Sexual abuse is sometimes referred to under the law as molestation. Though molestation is most often associated with the sexual abuse of children, it can actually encompass a number of different forms of sexual assault including, but not limited to:

  • Exhibitionism or flashing
  • Sexual assault and rape, including spousal abuse
  • Molestation of a child or of any adult incapable of providing consent for sexual encounters, like mentally disabled adults and unconscious patients, for example
  • Unwanted touching, kissing or sexual advances
  • Any forced or otherwise non-consensual sexual demands

Under the law, sexual abuse or misconduct is any circumstance in which one person uses physical force, the threat of harm, or a position of authority to demand another individual to submit to and engage in non-consensual sexual activity. The victim in such cases can be anyone – male, female, young, old, disabled or not, etc.

Proving Your Sexual Abuse Personal Injury Claim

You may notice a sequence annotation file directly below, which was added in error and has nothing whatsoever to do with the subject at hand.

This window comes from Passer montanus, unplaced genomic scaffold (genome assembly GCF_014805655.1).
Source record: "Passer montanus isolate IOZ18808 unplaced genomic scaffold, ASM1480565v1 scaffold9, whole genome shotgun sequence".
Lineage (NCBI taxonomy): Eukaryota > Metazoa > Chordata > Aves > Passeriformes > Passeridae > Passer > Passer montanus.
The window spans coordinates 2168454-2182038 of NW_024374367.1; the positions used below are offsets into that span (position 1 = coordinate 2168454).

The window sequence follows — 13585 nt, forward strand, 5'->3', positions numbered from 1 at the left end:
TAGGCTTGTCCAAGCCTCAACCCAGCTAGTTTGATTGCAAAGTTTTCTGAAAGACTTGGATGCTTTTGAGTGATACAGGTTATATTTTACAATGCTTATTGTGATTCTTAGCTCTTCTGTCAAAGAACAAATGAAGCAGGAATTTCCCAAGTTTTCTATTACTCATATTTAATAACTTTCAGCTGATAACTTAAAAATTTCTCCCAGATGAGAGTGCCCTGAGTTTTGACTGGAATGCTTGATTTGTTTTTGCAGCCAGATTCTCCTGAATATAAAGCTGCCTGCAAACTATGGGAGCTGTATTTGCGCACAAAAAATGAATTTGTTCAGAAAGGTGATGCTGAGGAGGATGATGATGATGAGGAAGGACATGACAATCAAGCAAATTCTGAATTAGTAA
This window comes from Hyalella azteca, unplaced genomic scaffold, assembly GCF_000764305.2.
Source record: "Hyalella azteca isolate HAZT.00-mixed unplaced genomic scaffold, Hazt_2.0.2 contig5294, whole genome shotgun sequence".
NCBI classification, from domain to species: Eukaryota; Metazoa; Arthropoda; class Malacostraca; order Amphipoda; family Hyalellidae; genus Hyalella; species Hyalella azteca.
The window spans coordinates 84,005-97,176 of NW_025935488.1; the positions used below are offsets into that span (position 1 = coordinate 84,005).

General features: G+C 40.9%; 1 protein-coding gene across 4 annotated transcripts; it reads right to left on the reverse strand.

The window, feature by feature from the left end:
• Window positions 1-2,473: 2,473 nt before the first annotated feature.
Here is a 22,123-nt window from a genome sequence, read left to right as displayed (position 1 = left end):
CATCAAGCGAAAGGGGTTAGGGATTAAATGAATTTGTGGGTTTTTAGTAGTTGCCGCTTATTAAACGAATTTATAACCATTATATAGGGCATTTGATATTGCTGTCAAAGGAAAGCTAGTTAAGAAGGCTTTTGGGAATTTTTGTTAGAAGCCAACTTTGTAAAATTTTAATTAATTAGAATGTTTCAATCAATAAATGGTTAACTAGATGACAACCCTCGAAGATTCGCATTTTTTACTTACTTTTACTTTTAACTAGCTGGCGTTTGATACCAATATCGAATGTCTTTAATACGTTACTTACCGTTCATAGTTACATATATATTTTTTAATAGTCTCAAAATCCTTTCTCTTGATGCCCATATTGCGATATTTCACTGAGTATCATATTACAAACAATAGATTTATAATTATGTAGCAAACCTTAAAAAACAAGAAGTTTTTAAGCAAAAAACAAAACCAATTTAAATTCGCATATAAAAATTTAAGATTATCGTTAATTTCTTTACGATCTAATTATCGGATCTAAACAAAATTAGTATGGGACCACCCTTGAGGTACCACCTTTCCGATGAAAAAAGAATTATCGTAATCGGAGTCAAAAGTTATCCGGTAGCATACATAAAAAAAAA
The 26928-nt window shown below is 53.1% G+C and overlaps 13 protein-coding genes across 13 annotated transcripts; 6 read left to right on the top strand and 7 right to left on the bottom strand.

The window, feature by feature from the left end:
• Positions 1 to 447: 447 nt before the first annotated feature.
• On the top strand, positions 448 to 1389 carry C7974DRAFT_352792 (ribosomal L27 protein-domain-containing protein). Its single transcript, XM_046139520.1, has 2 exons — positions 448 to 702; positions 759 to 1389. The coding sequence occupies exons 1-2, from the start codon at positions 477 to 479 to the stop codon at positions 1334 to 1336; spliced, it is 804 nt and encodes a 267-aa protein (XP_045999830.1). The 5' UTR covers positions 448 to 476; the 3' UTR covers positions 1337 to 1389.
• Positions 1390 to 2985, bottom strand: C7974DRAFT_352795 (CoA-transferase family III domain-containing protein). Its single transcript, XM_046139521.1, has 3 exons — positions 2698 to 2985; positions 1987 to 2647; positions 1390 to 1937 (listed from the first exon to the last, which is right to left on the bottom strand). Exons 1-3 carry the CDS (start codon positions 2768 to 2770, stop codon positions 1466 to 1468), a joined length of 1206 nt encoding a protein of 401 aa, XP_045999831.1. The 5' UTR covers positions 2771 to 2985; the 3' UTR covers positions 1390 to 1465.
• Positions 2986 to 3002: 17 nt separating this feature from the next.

In some cases of sexual abuse, physical injuries can be present. If a physical examination was performed by a medical practitioner, or other medical procedures were required to treat physical injuries resulting from the abuse, medical records must be included in your personal injury claim in order to prove your case. A case in which medical records are available has a much stronger chance of being viable and meeting the “burden of proof” for establishing the liability of the abuser under the law, but physical injuries don’t always result from sexual abuse. Mental health therapy or counseling records, statements from treating physicians and witness statements – if available – may also be necessary for proving your sexual abuse personal injury claim.